She, Mr. MacPhail’s mother and the couple’s two grown children were tearful after the hearing on Monday, pleading exhaustion.
“I’m not for blood. I’m for justice,” said his mother, Anneliese MacPhail. “We have been through hell, my family.”
The family of Mr. Davis, who had gathered in an Atlanta hotel to await the decision, learned that he would be put to death from members of his legal team and Amnesty International.
“I just left the room, it’s very quiet up there,” said Wende Gozan Brown, a spokeswoman for Amnesty International, who was on her way to visit Mr. Davis in prison. Whether he will be able to offer a statement was in question. Prison officials were tightly controlling his access to visitors.
“They are definitely going to listen to everything he says or does,” she said.
A vigil is planned for Tuesday night on the steps of the Georgia State capital.
The case has been a slow and convoluted exercise in legal maneuvering and death penalty politics. It has included last-minute stays and a rare Supreme Court decision.
Because Georgia’s governor has no power to stay executions, the parole board was the last hope for Mr. Davis.
“I don’t see any avenues to the Supreme Court,” said Anne S. Emanuel, a law professor at Georgia State University who has formally reviewed the case and found it too weak to merit the death penalty. “There’s nothing else apparent.”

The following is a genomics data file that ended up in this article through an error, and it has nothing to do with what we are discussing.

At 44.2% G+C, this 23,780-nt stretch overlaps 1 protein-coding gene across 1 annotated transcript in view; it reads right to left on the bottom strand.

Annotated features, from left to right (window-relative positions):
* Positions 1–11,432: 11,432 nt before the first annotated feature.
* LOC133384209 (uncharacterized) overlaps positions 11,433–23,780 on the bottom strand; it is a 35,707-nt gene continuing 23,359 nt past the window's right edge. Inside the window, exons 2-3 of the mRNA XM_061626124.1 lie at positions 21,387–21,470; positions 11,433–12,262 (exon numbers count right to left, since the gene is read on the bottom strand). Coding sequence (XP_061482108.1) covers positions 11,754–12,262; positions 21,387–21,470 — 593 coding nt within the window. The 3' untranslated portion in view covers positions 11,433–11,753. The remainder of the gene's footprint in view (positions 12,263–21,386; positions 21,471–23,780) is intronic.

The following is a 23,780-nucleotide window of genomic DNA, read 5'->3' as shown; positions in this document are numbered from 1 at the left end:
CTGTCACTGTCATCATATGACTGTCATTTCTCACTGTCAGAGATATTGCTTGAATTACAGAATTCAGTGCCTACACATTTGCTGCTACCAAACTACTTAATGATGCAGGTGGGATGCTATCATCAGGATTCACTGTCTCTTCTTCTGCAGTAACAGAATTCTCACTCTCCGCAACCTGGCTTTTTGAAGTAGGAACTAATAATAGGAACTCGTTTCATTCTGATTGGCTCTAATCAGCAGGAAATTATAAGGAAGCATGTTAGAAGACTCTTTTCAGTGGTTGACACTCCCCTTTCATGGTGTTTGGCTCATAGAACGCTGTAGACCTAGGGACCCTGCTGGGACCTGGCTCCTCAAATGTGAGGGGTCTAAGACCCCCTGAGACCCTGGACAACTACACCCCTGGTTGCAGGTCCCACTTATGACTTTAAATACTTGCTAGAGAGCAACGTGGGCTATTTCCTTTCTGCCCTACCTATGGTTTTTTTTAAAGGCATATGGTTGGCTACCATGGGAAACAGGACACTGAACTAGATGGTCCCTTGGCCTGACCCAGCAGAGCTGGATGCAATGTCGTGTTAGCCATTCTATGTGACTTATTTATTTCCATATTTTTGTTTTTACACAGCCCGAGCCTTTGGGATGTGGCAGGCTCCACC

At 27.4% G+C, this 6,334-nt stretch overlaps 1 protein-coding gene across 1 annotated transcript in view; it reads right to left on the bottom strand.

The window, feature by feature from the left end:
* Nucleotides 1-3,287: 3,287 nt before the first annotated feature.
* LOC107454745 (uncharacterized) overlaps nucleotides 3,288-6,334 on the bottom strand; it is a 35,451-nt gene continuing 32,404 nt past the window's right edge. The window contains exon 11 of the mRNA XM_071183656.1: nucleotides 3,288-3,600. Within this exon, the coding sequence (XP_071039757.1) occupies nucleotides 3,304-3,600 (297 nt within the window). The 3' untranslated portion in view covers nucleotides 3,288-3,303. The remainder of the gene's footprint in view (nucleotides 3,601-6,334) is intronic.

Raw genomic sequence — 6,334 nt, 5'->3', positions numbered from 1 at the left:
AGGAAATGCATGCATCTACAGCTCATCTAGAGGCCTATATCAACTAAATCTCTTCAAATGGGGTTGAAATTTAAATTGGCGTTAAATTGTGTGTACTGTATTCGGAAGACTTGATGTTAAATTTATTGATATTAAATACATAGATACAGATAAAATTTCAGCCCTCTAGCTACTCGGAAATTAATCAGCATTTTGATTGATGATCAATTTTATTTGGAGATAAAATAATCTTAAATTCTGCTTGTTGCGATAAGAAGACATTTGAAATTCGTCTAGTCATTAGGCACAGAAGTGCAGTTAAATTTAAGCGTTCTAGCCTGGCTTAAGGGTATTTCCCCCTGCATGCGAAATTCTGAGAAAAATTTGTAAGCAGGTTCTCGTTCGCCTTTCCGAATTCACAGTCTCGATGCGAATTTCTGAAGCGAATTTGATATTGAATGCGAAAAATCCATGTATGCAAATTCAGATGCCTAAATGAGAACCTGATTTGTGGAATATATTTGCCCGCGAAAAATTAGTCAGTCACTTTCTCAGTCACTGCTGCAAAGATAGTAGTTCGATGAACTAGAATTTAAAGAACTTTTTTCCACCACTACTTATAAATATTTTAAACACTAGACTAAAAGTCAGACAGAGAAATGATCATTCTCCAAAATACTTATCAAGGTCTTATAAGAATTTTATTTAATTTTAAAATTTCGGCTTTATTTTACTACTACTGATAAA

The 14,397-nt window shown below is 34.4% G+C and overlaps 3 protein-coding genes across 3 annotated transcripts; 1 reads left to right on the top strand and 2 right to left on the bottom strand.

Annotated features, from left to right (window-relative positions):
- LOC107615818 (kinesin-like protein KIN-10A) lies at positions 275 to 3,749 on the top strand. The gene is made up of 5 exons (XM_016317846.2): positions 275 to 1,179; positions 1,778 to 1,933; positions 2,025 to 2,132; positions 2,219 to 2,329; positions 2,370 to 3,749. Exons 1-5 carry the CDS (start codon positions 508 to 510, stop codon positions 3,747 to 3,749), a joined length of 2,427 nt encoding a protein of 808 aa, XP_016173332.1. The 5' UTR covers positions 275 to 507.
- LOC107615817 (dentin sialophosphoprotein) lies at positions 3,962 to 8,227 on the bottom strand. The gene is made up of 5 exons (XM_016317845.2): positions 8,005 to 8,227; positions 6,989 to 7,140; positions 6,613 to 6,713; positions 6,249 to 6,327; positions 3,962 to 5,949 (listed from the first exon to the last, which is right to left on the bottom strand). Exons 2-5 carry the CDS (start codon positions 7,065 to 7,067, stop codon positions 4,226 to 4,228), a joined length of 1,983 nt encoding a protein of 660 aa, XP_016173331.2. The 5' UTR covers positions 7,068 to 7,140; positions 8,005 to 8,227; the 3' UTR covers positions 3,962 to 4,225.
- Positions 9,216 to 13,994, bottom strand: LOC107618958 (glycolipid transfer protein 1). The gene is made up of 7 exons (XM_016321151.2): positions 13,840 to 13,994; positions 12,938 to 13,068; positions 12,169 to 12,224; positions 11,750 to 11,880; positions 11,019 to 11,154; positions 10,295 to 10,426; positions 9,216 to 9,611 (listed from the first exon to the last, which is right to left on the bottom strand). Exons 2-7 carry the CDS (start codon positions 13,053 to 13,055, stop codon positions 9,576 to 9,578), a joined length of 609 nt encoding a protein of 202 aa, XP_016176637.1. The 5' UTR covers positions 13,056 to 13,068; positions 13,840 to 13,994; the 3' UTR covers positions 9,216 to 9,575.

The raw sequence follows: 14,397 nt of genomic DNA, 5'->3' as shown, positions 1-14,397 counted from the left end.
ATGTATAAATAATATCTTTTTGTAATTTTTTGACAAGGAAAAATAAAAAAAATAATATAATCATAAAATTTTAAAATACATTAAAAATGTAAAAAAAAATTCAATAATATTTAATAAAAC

The last-ditch effort to spare Mr. Davis’s life produced a widespread reaction among people who believe there was too much doubt to execute him.
More than 630,000 letters asking the board to stay the execution were delivered by Amnesty International last Friday. The list of people asking that the Georgia parole board offer clemency included President Jimmy Carter, Archbishop Desmond Tutu, 51 members of Congress, entertainment figures like Cee Lo Green and death penalty supporters, including William S. Sessions, a former F.B.I. director.
On Friday, more than 3,000 people gathered at the Ebenezer Baptist Church, in the heart of Martin Luther King Jr.’s former neighborhood, for a prayer vigil and protest.
This is the fourth time Mr. Davis has faced the death penalty. The state parole board granted him a stay in 2007 as he was preparing for his final hours, saying the execution should not proceed unless its members “are convinced that there is no doubt as to the guilt of the accused.” The board has since added three new members.
In 2008, his execution was about 90 minutes away when the Supreme Court stepped in. Although the court kept Mr. Davis from execution, it later declined to hear the case.